Where’s Waldo, err Wildlife — Mountain Lion Edition
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Do you know those images your friends post on Facebook of say, a bunch of rectangles, and they ask you to find the circles? I can stare at them all day and see lots of … rectangles.

I was reminded of those images the other day when I saw the above trail cam image on Rio Mora National Wildlife Refuge Facebook page.

OK, the elk is easy to see, but the stalking mountain lion? Even when I read the hint, it still took me forever to find.

Anna Weyers, refuge manager at Rio Mora Refuge in New Mexico, says Dale Erz, one of their dedicated volunteers, also missed the mountain lion, or puma, on first glance.

But when he saw this later photo of the mountain lion out in the open, he had a second look at the photo that showed the camouflaged cat.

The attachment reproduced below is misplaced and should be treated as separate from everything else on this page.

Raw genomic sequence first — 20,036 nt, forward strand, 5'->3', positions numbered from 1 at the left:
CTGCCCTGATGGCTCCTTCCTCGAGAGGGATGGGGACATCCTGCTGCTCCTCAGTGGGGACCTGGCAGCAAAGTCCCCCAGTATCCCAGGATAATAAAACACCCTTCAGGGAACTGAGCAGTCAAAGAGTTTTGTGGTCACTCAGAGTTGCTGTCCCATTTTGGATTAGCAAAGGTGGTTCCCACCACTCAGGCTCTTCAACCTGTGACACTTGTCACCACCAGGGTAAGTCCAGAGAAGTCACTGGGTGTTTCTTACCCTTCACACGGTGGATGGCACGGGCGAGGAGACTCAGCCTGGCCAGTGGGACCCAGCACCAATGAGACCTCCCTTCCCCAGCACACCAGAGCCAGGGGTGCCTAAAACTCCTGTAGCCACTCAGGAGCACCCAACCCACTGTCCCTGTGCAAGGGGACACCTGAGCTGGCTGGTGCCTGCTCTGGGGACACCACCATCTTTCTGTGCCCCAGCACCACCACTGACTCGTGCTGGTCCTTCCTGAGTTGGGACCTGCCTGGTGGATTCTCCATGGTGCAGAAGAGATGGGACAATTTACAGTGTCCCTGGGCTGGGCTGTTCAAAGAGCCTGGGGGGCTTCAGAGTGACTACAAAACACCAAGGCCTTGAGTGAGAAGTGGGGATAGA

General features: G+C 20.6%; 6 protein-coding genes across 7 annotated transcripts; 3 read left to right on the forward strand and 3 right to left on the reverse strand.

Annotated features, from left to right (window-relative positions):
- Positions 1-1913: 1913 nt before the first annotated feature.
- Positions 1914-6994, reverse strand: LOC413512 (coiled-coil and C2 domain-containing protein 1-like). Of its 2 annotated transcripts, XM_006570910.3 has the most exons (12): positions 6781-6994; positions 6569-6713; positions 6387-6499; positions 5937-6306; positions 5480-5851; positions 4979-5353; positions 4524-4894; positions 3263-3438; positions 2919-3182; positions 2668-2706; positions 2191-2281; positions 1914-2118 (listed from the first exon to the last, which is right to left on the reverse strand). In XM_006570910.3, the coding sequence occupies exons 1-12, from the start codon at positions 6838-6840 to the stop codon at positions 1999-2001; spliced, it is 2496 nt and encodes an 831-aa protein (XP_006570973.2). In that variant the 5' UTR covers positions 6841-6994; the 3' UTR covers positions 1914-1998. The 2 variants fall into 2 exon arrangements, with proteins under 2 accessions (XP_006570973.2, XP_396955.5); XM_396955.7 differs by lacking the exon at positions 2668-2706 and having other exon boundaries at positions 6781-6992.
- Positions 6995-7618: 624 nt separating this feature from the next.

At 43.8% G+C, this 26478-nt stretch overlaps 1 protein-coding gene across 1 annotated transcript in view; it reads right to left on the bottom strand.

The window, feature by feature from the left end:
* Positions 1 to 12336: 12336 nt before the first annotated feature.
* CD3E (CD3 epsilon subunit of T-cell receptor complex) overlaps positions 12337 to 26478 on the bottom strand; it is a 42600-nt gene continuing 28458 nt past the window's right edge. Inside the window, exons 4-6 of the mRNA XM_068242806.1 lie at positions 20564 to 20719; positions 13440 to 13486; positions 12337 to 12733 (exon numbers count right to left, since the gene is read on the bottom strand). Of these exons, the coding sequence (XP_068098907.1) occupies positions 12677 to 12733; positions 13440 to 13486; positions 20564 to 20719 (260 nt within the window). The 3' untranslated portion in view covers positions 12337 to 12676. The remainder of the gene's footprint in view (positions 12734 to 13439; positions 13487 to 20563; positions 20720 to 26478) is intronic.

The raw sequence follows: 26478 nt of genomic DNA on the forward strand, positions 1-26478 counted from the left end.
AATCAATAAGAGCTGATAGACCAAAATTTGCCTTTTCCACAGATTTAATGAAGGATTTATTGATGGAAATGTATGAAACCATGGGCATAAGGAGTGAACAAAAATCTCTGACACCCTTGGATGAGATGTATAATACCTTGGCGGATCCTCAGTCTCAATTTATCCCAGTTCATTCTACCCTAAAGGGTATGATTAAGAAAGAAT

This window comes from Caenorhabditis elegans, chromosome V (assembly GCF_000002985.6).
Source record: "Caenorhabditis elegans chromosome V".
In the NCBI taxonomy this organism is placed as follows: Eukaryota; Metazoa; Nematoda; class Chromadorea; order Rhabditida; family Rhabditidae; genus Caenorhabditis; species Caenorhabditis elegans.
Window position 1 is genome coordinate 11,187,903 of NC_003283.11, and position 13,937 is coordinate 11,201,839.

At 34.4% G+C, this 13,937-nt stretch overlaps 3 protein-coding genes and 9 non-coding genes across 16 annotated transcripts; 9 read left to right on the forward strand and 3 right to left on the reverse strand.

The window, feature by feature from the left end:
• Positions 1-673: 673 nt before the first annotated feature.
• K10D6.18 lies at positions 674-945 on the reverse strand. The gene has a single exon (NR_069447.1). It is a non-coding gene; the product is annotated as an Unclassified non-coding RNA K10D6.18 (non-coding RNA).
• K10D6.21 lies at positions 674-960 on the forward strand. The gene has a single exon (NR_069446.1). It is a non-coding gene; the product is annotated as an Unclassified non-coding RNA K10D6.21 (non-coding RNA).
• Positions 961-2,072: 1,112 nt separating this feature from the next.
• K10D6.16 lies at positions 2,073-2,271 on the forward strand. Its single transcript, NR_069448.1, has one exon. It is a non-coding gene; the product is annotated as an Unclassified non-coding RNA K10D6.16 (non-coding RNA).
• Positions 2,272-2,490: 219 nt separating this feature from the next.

After his search, he found the predator.

Trail-cam photos often turn up gems, giving us what we jokingly call wildlife selfies, but this photo is just a reminder it’s easy to miss important details. Always take that closer look. Keeping our eyes open in nature can really be like “Where’s Waldo”, wildlife-edition.

Here are some earlier photos to set the scene. Rio Mora has a new post, too, that gives more detail.

The outcome of what happens between the elk and the mountain remains a mystery. You see the elk move off, and the mountain lion wanders the way the elk went. After that, who knows?

What we do know is that mountain lions prey on elk.

Mountain lions are ambush predators. They stalk their prey, staying hidden until they are ready to strike. Then they pounce, hitting the prey from the back or side. The killing blow is normally a bite to the neck/head.

With the elk moving on, the mountain lion is just emerging from its hiding spot below.

The photos were taken as part of a monitoring project looking at the success of restoring arroyos at Rio Mora Refuge.

Even if the photo makes my eyes hurt, it’s worth it to see this amazing wildlife experience. Equally, or maybe more, amazing is that anyone spotted the mountain lion to begin with. It’s a great reminder to give those trail cam photos a second look!

This story is part of our Open Spaces blog

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